Time to review the year's courses. They were overall much better than last year's, I'm happy to say. Long may this trend continue ;)
PSYC 208: Cognition - A bit dry, but I'd say the content was important enough to make it a worthwhile course nonetheless. (And I like how they acknowledged my coming top of the class. Philosophy courses never do that. Perhaps they're trying to be "egalitarian" instead, I don't know.)
PHIL 236: Ethics - An outstanding course, highly recommended. Carolyn's a wonderful lecturer, and the content (meta-ethics) is intrinsically fascinating. [Highlights: "Why Be Moral?" essay, and learning about Hare's two-level utilitarianism.]
PHIL 317: Contemporary Political Philosophy - This was a great course too, with very wide-ranging and important content. Pity I only got an 'A' though, that was unreasonably harsh marking, IMO, I thought I did better than that. Ah well. [Highlights: all the basic income stuff, and smashing libertarians into itsy bitsy little pieces.]
PHIL 238: Cognition - Average. Some interesting content, though the lectures weren't especially engaging. Suffered from being a 200-level course, I would have liked some more advanced content. Having said that, I found some of it quite difficult to get a firm grip on (by my standards, I mean; I don't imagine it would have any discernible impact on graded assessment). As a result, I put an insane amount of work into my first essay, though it fortunately paid off, with the lecturer giving extraordinarily high praise and a 100% grade in consequence. To be honest, I still thought my grasp of the topic was a tad slippery even after all that research. Philosophy of biology is weird.
PHIL 305: Philosophical Logic - Wonderful course! Paradoxes make for fascinating content, the student seminars were fun and engaging, and Doug Campbell's lectures on 'induction machines' were clear, original, and extremely interesting.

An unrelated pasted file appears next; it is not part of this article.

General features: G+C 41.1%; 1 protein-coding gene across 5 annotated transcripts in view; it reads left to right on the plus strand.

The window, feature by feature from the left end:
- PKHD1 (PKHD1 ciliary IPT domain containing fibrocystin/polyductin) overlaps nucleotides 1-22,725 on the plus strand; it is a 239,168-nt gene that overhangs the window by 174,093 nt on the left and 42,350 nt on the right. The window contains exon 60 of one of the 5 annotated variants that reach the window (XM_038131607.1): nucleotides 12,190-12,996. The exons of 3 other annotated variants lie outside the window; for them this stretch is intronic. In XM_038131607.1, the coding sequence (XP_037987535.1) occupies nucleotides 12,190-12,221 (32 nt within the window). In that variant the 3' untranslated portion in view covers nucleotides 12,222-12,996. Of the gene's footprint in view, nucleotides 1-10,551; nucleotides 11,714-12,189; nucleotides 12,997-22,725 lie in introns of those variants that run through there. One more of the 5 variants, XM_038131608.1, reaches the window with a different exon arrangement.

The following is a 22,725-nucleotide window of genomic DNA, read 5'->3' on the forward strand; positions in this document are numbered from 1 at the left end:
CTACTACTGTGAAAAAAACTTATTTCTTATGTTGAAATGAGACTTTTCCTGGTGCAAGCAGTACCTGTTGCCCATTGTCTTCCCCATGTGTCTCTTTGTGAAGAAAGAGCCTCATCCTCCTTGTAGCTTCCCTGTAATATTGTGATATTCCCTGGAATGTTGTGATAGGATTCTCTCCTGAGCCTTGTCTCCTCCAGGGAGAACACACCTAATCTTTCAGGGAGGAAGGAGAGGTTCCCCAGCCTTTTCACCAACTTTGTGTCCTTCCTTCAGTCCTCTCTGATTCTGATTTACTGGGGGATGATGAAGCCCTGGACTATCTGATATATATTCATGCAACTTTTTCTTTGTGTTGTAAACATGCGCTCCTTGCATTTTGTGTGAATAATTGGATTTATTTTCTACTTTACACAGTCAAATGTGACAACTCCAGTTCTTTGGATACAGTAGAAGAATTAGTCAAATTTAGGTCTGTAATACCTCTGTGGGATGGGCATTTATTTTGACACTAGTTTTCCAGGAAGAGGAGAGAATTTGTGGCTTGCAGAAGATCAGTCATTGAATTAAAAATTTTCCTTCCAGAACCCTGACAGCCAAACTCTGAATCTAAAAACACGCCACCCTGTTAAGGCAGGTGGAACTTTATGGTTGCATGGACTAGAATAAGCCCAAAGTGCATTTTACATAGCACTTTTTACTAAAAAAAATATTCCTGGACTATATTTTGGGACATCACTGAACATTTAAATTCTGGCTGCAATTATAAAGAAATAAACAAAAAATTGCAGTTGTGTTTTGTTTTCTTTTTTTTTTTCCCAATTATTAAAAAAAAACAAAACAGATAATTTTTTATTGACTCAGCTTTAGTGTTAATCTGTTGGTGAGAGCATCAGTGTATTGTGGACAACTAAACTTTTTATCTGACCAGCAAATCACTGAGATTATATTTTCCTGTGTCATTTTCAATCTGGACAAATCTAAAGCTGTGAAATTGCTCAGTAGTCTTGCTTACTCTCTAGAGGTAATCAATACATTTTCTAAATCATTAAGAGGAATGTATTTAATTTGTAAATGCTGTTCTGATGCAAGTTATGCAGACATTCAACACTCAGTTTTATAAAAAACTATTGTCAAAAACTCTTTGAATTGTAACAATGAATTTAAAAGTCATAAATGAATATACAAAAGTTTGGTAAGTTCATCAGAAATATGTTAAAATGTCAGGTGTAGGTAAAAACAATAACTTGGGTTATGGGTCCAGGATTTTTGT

PHIL 471: Aspects of Rationality (honours paper taken as a 300-level special topic) - Very challenging. Elicited what is probably my best technical work to date. It was neat to have John Broome as guest lecturer for half the course. Some of the content was a little on the dry side, and I would have liked to see a greater focus on foundational questions in normativity, rather than assuming from the start that there are normatively-binding objective 'reasons'. But such is the state of the field these days. Highlights were my two essays: Reasons for Belief, and - especially - Ought we to be rational?
MATH 243: Analysis - Not so good. Classes were spent scribbling down theorems and proofs at breakneck speed. I don't know what they expect us to learn from that. In my opinion, there are two ways maths ought to be taught:
(1) Conceptually. For example, when you introduce a proof of something called the "completeness of the real numbers", stop and explain what this means, and what its broader significance to mathematics is. Think of it as philosophy of maths, the goal being to improve students' understanding of mathematics. This is especially appropriate for topics as foundational as those covered in this course (limits, sequences, series, functions, etc.), which was essentially about the foundations of calculus.
(2) Methodologically. Teach students how to do maths. Use plenty of examples, show us helpful techniques and heuristics for tackling problems and constructing proofs.
A mix of the two would be ideal. But whatever you do, do not opt for the (3) cramming in as much content as you can approach. It is utterly worthless. Students will hate every minute of it, remember just enough to fool the examiners, and then promptly forget it all. At least, that's what I did.
Also, assessment was very imbalanced. I got practically full marks for all the assignments, but couldn't even finish the exam. It asked far too much for just two hours. I was very happy to get an 'A' in the end; after that exam, I was expecting worse for once! Anyway, if anyone from Canterbury is reading this, I don't recommend taking this course for interest (though you'll probably need it if you plan to major in maths).